Murder Hornet, a giant, bee-killing insect has been making inroads in the United States. The Asian giant insect is threatening crops that depend on pollination and may also affect people who may get in its way.
Also called Vespa mandarinia, Murder Hornet is native to Japan, South Korea, and Taiwan; however, it was detected in Washington state last year. It was also found in British Columbia, Canada, in August.
The insect is a menacing orange-and-black hornet, with a painful sting that can be fatal to humans if they are allergic, and unlike most bees, it can sting more than once.
In spite of its deadly name, humans have little to fear from them. “They are not interested in humans, pets and large animals,” according to the British Columbia Ministry of Agriculture.
The main concern is these hornets do affect honeybees. They can decapitate 40 honeybees a minute and with a few hours, these invasive hornets can purge a beehive.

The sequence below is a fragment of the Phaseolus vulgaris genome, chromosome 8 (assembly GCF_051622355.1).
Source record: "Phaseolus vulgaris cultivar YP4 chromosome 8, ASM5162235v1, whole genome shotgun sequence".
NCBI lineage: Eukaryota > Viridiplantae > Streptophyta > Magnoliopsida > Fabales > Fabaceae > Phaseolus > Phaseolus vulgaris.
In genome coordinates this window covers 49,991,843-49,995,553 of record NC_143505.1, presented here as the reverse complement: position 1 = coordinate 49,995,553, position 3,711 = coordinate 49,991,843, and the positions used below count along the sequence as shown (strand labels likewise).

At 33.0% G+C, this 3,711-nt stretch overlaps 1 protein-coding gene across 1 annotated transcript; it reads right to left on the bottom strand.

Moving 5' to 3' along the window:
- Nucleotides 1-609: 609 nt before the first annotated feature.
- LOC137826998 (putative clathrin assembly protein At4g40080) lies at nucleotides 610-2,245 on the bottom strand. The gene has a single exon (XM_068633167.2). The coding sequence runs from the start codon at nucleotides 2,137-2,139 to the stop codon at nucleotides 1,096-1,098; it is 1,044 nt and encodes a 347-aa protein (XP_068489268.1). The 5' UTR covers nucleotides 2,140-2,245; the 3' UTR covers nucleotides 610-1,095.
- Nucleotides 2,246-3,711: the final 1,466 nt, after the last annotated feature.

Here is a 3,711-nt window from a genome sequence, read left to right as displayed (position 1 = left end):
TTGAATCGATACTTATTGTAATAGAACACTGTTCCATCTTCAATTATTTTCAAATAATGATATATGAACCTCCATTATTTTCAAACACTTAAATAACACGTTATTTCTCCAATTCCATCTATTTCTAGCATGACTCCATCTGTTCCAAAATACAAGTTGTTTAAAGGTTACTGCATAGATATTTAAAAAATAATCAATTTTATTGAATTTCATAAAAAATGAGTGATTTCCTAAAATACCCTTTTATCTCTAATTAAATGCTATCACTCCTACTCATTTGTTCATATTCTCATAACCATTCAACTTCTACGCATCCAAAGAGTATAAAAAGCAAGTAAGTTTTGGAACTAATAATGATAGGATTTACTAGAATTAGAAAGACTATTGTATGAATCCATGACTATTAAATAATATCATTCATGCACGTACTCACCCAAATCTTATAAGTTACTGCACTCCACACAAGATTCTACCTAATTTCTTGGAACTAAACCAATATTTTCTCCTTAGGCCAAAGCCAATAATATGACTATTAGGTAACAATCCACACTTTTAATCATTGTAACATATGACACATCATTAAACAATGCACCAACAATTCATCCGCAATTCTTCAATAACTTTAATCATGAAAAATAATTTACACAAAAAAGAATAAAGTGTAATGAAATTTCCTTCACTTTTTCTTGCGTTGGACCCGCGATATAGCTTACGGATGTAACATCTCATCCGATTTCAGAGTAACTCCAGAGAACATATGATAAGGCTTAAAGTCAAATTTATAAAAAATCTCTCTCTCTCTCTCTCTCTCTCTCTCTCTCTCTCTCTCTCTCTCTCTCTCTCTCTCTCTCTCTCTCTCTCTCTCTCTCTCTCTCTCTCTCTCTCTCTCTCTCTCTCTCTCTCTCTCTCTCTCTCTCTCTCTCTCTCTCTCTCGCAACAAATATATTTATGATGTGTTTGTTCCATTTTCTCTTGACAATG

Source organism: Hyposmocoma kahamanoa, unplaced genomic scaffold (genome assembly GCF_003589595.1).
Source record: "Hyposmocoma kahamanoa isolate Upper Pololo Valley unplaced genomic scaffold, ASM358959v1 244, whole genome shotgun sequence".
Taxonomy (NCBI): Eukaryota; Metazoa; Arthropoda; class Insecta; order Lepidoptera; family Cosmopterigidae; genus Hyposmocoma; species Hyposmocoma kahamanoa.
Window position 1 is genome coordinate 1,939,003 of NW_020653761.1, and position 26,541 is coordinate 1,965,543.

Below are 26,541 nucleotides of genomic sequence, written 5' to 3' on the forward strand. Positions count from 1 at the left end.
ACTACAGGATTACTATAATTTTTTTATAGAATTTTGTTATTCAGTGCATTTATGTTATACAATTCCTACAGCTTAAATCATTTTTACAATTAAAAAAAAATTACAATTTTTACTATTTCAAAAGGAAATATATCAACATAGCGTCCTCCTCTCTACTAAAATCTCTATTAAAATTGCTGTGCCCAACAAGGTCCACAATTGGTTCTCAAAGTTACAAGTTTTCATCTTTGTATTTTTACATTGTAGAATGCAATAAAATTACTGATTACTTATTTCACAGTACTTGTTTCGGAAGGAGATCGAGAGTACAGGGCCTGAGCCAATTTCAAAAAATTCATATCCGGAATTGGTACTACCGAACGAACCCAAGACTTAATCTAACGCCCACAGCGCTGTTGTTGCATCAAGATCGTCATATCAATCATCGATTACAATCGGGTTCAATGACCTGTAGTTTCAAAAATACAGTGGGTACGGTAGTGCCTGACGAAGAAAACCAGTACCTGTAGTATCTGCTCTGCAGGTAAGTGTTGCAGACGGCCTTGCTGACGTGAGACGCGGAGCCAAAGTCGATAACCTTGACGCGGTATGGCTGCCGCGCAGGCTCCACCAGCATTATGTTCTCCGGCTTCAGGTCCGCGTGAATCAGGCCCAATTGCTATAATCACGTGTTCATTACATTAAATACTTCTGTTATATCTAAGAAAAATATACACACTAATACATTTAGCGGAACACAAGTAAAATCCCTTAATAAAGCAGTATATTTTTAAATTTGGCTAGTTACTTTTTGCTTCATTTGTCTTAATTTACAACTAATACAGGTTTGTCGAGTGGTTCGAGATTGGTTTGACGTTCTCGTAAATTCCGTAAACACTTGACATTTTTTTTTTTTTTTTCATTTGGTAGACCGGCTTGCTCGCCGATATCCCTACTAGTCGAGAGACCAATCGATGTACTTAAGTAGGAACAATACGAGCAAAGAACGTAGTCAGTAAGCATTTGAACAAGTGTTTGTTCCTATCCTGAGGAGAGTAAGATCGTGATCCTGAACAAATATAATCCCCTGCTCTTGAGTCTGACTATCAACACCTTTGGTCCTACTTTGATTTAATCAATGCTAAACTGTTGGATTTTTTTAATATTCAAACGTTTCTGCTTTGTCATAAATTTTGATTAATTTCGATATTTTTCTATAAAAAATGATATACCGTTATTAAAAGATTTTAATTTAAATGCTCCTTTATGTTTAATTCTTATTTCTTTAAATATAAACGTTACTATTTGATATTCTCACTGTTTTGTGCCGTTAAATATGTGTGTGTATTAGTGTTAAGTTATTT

These hornets are a threat to key crops in the Pacific Northwest, where beekeepers often rent their hives out to farmers growing crops like raspberries and blueberries.
The Washington State Department of Agriculture has urged people to report any findings of these hornets to keep a track of its spread.
The arrival of these hornets in the United States is just the latest woe for bees.
Bees have been supporting around $20 billion worth of US agriculture every year. However, they are facing a population decline around the world. US beekeepers have lost more than one-third of their colonies each year since 2006.
Bees are already under pressure from pesticides, disease, and habitat loss, and now due to invasive species like the murder hornet.
However, in Asia, bees are known to have some defense mechanism against the murder hornet. It is unclear whether bees in North America know how to use that defense mechanism since the hornets are a new threat. In addition, hives can only hold out for so long with all the stresses bees already face.